The glamorous 80 years old lady
Zeiss Ikon Ideal 225 with interchangeable lens/shutter. These cameras were made out of the finest quality metal parts, very reliable Compur shutters and perfect Zeiss Tessar 1: 4,5 lenses. Further more equipped with double extension tracks made out of first class heavy chromed metal, mounted on a black shiny drop bed. The double extension track offers space to more than 10 inch of fine leather bellows. All these beautiful, breathtaking and fine designed components are handy boxed in a light metal leathered body with a total weight of less than 1,5 kilo...Comparing to its American competitors it was light and easy to handle.
Production of Zeiss Ideal 225 started in 1920 and was discontinued in the late thirties. The camera became a very good reputation as a precision camera. Not only because of facilities, such as drop bed, interchangeable objectives and its light metal housing, but also because of its light tight easy to handle sheet film cassettes. Thanks to the ingenious "drop in"-"snap on" was changing the film or plate holders even in extreme cold conditions no problem. The camera was available in 6,5 x 9: 9x12: 10x 15 and 13 x 18 cm.
For long focusing. Double extension track. U shaped front standard with horizontal and vertical movements are of assistance in centering the image on the film without tilting the camera. These movements can be done by turning the curled knob on top of the standard for vertical movements and the knob on the bottom side of the standard for horizontal movements. The Zeiss Ica Ideal 225 was a successor of previous marketed cameras like the Maximar, Tronar and the Ica Ideal 111. On the right photo an invoice of the Ica company addressed to Wilhelm Franz, Kesselsdorferstrasse 36, in Dresden, just a few blocks away from the ICA factory plant. An Ideal 111 camera cost in those days (1925) 152 Marks. However the retailers cost price was 99.82 M. Unfortunately for the retailers nowadays, these fancy profits are no more usual.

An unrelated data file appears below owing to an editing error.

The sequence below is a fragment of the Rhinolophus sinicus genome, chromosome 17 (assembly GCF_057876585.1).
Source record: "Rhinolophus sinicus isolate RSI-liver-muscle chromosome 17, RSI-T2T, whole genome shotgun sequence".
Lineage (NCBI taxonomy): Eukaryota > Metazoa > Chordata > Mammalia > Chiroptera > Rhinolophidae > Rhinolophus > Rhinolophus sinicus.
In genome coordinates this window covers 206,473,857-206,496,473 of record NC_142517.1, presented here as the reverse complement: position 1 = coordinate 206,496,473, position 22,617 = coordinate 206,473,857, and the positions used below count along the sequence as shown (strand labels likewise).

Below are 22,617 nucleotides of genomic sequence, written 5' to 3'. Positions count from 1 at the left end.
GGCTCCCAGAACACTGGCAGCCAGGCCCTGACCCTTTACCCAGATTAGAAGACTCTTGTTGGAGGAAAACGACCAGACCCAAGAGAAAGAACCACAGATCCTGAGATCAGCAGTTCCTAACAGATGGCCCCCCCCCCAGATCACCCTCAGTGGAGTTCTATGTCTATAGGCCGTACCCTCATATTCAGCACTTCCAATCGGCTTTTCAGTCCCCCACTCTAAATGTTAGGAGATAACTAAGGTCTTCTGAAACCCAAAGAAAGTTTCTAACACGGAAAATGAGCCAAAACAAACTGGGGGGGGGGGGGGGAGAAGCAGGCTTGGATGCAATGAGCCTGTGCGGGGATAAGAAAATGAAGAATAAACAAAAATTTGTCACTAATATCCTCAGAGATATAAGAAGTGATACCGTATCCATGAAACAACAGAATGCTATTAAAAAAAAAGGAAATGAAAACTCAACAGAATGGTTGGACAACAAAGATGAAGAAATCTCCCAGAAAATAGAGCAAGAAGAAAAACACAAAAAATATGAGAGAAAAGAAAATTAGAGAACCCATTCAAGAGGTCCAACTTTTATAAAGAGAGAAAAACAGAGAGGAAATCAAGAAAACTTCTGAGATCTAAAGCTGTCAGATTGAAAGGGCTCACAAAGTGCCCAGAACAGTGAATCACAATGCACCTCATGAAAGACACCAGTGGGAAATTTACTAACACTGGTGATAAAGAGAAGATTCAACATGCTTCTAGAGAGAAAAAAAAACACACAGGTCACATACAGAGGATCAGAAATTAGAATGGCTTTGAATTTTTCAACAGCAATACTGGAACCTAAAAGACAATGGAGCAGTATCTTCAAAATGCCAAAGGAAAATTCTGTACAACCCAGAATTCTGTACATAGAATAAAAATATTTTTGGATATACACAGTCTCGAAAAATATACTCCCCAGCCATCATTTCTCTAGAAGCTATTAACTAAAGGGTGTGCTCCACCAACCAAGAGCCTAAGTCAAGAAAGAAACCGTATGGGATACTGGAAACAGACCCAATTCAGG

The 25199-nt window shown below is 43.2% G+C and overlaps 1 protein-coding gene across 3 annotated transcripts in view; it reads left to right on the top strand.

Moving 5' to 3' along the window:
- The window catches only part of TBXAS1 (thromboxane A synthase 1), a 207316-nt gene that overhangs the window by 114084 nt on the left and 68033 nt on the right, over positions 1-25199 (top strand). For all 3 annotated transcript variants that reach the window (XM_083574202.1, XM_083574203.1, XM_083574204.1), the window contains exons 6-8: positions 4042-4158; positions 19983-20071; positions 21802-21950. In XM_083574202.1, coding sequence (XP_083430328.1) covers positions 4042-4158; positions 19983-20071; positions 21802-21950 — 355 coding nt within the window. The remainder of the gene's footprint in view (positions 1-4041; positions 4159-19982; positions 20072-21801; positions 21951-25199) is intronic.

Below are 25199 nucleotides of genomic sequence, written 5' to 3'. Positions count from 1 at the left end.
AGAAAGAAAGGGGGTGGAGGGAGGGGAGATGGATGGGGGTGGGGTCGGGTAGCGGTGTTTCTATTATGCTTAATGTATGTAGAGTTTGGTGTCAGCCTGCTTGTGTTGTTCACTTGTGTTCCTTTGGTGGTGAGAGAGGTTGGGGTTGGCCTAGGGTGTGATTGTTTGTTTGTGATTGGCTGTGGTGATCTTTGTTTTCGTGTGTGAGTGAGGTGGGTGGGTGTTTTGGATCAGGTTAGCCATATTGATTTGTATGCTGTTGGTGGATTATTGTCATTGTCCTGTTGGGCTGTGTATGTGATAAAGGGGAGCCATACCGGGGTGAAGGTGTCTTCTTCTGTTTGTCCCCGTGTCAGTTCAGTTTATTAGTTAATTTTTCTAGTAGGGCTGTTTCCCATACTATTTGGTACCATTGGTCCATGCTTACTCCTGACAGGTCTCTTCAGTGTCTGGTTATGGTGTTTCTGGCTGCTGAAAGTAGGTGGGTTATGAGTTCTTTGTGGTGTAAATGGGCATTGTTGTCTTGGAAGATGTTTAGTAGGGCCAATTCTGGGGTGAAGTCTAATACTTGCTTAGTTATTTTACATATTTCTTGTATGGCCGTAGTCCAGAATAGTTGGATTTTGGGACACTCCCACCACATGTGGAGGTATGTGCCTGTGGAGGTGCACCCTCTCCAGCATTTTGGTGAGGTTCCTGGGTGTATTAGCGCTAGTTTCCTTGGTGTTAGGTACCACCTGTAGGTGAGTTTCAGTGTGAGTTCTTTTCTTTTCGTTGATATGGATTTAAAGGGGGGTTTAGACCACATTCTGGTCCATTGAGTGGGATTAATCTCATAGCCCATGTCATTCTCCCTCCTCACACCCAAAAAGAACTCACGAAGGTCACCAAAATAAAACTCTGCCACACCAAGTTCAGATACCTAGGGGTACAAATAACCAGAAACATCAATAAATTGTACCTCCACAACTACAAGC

Instead of sliding holders, Zeiss Ica Ideal was equipped with profile shaped holders. ICA Holder number 726/6. The holder can be placed against the camera back. Just a slight pressure is needed to click the holder tight against the back of the camera body. Unlike some other photo plate holders, this one can be equipped with a sheath or septum for sheet film. (Photo left). If you do not have such a septum you may use a home made plastic sheet as a sort of a underlay for your sheet film. It sure works very fine. Photo on the right shows the holder with an original photo- glass plate, which also can be used as an underlay for sheet film.
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